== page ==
As the exploration and development of offshore energy reserves moves into ever deeper waters, the use of Dynamically Positioned (DP) vessels to undertake drilling and/or completion work is being considered as an alternative to the more traditional methods. The use of DP vessels is perceived as introducing the additional risk associated with the potential loss of station keeping during drilling or completion operations. At least one major operator is now assessing this risk and the corresponding consequences as part of thedecision making process.

This paper illustrates a recent study that considered a variety of deepwater completion operations by examining the following key features of the project.

  • ?The basis for the risk analysis.

  • The collection of input data for the model, including the contribution of expert opinion provided by Completion Engineers and DP experts.

  • The methodology adopted to evaluate the risk costs associated with individual operations.

  • The interpretation of the model outputs.

Finally, examples of points at which the model may be of use within the decision making process throughout the deepwater development cycle are provided.


In recent years several new generation DP vessels have been contracted to undertake deepwater completion operations rather than use the conventional moored vessel option. The decision to use the DP vessel is based on the operational benefits afforded by such vessels for deepwater operations. However, concern has been expressed that undertaking completion operations using a DP vessel could expose the operator to increased risks should a catastrophic loss of station keeping occur.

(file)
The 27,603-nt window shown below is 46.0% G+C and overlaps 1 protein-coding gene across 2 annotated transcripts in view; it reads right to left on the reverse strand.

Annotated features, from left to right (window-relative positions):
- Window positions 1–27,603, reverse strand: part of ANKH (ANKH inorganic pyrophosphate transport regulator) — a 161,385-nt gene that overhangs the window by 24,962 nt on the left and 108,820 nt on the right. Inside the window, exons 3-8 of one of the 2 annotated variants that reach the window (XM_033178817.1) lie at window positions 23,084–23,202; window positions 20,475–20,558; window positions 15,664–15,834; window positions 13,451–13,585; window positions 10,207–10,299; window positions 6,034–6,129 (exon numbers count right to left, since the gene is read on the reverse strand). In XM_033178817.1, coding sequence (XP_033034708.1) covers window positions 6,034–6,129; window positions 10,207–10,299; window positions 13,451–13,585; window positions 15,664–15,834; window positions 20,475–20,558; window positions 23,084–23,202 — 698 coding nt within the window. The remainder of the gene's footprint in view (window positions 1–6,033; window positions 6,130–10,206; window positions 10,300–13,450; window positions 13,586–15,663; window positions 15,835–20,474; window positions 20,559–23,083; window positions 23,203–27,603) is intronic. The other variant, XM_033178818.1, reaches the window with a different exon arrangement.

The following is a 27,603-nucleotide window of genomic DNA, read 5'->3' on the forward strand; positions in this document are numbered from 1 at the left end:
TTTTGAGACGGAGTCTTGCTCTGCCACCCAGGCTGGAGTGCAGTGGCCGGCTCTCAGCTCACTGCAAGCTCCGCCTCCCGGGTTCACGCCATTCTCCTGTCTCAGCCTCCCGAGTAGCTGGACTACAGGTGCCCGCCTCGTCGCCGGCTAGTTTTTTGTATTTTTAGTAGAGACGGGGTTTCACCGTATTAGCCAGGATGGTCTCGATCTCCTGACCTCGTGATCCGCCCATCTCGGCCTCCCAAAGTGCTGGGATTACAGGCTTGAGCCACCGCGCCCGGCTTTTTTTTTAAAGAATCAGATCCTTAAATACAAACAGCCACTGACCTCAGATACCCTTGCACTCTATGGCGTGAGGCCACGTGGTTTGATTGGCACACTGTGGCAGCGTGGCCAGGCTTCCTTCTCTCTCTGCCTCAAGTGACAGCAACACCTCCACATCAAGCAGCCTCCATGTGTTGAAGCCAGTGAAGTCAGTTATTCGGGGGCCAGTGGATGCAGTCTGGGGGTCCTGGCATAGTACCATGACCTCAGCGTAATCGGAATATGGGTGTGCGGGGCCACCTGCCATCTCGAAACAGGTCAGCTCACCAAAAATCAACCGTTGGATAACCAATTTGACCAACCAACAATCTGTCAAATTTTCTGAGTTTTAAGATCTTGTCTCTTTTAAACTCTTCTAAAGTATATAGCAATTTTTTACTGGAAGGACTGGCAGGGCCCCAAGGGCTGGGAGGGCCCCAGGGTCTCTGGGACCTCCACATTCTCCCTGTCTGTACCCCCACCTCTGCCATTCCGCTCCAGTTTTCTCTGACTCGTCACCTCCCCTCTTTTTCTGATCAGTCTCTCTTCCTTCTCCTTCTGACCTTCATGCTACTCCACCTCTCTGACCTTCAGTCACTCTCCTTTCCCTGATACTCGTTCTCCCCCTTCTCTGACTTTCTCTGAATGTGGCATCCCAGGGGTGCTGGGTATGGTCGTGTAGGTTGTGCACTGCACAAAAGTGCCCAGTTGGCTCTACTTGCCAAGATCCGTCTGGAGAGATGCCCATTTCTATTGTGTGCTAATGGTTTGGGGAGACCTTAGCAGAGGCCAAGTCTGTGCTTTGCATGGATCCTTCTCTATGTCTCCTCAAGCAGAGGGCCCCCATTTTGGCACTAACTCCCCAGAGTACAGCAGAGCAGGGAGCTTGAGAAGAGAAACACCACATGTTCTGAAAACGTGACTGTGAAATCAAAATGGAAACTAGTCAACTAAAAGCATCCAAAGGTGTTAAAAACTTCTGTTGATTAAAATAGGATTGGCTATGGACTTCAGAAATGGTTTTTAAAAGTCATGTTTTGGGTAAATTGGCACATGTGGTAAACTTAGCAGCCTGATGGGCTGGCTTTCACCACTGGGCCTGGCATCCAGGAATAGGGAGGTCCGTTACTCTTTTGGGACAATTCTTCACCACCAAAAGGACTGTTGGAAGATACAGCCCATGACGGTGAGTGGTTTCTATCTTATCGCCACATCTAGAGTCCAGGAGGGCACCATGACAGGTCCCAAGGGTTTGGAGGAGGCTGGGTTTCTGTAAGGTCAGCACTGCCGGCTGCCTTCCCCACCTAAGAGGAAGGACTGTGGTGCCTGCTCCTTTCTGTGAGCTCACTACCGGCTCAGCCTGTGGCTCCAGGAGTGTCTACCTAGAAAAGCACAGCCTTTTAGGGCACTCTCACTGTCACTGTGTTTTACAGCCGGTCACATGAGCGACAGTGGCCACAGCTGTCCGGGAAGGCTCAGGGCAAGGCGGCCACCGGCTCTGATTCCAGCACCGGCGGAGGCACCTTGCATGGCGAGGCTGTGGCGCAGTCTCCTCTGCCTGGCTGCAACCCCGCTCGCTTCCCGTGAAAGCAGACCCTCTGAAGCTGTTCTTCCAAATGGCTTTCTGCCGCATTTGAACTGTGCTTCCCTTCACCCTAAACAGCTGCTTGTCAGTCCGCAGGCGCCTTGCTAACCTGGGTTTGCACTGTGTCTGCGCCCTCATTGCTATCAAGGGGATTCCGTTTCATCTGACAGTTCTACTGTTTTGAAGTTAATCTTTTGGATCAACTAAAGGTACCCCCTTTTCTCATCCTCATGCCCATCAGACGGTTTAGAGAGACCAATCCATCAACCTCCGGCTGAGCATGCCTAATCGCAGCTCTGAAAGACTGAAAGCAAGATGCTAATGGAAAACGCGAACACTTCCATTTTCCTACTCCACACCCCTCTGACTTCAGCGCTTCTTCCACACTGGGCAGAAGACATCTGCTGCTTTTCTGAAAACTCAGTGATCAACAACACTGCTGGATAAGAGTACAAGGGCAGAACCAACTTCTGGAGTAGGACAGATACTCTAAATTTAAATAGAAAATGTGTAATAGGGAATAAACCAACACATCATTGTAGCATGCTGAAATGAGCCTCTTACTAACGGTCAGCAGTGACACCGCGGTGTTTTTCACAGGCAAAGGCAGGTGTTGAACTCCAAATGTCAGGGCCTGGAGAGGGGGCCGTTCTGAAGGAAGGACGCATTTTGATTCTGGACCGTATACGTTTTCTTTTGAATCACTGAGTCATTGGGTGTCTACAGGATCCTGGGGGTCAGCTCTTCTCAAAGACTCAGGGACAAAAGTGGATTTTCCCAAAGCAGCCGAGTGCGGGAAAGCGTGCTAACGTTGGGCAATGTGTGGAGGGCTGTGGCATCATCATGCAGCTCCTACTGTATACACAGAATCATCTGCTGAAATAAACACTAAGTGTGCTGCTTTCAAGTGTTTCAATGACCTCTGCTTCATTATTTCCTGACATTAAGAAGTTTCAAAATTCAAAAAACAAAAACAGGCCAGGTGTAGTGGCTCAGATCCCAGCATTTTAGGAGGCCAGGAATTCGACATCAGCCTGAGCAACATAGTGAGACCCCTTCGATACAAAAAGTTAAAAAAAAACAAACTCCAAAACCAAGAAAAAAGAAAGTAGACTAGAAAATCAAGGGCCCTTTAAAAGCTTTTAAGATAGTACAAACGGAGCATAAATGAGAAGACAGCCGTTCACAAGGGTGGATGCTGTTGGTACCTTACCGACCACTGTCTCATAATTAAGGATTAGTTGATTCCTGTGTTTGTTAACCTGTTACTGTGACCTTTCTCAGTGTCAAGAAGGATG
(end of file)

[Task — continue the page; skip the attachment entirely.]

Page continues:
As part of the many risk assessment and mitigation exercises undertaken prior to the initiation of the completion operation that forms the basis of the studies reported in this paper, the operator's management wished to establish the expected ?risk cost' of using a DP vessel compared to alternative solutions. Risk cost may be defined as a financial measure of the costs associated with the risk of undertaking the proposed operations. It may be used alongside more familiar factors such as Capital Expenditure (CAPEX) and Operating Expenditure (OPEX) when comparing the options available in the overall decision making process.

It should be noted that the results of the current exercise only attempt to quantify the risk cost of the completion operation that arises as a result of a ?loss of station keeping'. This represents only a part of the risk picture. Other risk factors, outside the scope of the current study, that could be considered include, but are not limited to, the following.

  • General hazards of deepwater vessel operations, e.g. those associated with anchor handling (not relevant to DP vessel operations).

  • Operational hazards arising from working over sub-sea equipment, e.g. dropped object and anchor line damage to flowlines, umbilicals and wells.

  • Logistical support requirements, e.g. crew change out or hurricane evacuation.

The specific background to this study concerns the station keeping characteristics of DP vessels compared to those of moored vessels.

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